Annauk Olin, holding her daugher Tulġuna T’aas Olin, and Rochelle Adams pose on March 20, 2024, after giving a presentation on language at the Alaska Just Transition Summit in Juneau. The two, who work together at the Alaska Public Interest Research Group’s Language Access program, hope to compile an Indigenous environmental glossary. (Photo by Yereth Rosen/Alaska Beacon)

Annauk Olin, holding her daugher Tulġuna T’aas Olin, and Rochelle Adams pose on March 20, 2024, after giving a presentation on language at the Alaska Just Transition Summit in Juneau. The two, who work together at the Alaska Public Interest Research Group’s Language Access program, hope to compile an Indigenous environmental glossary. (Photo by Yereth Rosen/Alaska Beacon)

Project seeks to gather Alaska environmental knowledge embedded in Indigenous languages

In the language of the Gwich’in people of northeastern Alaska, the word for month known in English as July is Łuk choo zhrii, meaning “the month of king salmon,” said Rochelle Adams, an Indigenous advocate who grew up in Beaver and Fort Yukon.

With Yukon River king salmon runs diminished to the point where harvests of the species were not even allowed, that name now poses a dilemma, Adams said.

“If we can’t fish in the month of king salmon, what are we living in?” Adams said at a conference last week. “How we navigate the world is in our languages. Do we have to change the name of our month?”

To help explain the changes caused by a warming climate that people are seeing on the land and in the water, Adams and language scholar and educator Annauk Olin are embarking on a project to compile a glossary of Indigenous environmental terms.

The work is being done through the Alaska Public Interest Research Group Language Access program, which Adams directs.

The two described their project at the Alaska Just Transition Summit organized by Native and environmental groups and held in Juneau last week.

“The terms our ancestors used are sometimes no longer applicable to what we’re seeing, and that is – wow,” said Olin, who is from Shishmaref, an Inupiat community just north of the Bering Strait on the Chukchi Sea coast.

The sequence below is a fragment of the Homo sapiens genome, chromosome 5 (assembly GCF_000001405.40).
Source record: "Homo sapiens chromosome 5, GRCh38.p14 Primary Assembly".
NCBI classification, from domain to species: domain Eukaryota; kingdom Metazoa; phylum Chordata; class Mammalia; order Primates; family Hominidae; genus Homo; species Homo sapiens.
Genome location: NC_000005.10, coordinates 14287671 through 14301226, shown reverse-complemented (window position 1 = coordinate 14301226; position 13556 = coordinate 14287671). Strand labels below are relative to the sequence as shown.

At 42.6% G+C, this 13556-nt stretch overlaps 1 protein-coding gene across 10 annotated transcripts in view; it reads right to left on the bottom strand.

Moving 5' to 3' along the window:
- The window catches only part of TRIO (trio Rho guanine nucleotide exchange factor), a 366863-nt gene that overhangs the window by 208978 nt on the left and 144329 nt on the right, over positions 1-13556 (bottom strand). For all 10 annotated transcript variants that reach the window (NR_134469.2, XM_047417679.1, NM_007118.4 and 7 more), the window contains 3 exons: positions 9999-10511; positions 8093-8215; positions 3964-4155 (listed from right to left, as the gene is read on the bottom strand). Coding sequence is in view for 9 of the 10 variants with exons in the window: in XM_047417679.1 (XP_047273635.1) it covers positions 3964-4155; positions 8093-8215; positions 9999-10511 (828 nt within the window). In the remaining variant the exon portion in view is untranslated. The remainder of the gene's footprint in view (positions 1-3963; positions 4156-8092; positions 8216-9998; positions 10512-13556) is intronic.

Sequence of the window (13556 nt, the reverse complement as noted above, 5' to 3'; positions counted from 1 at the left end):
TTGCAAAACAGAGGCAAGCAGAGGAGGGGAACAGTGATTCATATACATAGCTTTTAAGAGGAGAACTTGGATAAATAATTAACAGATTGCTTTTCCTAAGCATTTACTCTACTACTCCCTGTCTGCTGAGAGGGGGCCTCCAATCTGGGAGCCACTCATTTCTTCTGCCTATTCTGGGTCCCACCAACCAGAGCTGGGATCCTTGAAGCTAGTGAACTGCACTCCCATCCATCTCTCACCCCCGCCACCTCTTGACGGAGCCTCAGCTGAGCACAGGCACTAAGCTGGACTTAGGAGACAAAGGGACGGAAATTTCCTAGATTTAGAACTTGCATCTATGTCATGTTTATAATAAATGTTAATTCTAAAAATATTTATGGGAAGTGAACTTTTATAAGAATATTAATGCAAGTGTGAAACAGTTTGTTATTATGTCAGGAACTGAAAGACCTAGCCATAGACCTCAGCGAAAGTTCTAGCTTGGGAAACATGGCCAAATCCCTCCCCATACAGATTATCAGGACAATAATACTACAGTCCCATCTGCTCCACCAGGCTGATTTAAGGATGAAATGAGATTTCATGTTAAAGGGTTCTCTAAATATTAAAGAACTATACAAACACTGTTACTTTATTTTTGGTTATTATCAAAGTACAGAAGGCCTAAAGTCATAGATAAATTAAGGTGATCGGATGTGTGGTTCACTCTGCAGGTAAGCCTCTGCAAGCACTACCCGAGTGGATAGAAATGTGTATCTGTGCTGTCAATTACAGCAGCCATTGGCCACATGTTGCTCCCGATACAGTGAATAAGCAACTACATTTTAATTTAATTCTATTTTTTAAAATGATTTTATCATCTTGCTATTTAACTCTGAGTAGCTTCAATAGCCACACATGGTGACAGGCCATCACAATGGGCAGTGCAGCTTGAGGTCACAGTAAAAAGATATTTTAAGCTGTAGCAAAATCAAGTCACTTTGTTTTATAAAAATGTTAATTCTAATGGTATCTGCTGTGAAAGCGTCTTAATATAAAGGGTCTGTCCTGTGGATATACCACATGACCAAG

“How are young people going to understand the environment of yesterday and tomorrow and today?” she said. One answer, she said, is a close examination of traditional language.

Adams and Olin already have plenty of experience with language and cultural instruction and documentation. They, with some AKPIRG colleagues, in 2022 produced a set of protocols to guide use of translations. Other Language Access program projects included translations of information about COVID-19 and about the 2020 U.S. Census. Olin, among other projects, has helped guide the Northwest Arctic Borough School District’s language-immersion instruction. Adams is one of the creative forces behind the PBS Kids series Molly of Denali, serving as a cultural advisor for the Indigenous-focused show, and she has been part of the Doyon Foundation’s language revitalization committee and is also an artist known for her salmon-skin works.

At the summit session, Adams and Olin described ways that Indigenous languages are valuable in practical life.

That is shown, Olin said, in the myriad Inupiaq words describing in precise detail the different forms that sea ice can take – including the warnings that those words sometimes hold.

She read an Inupiaq passage that is an example and translated it into English: “In the spring on the landfast ice and pack ice, when they begin to thaw, melt holes form. The melt holes are dangerous, as people may get wet when they step near the holes.”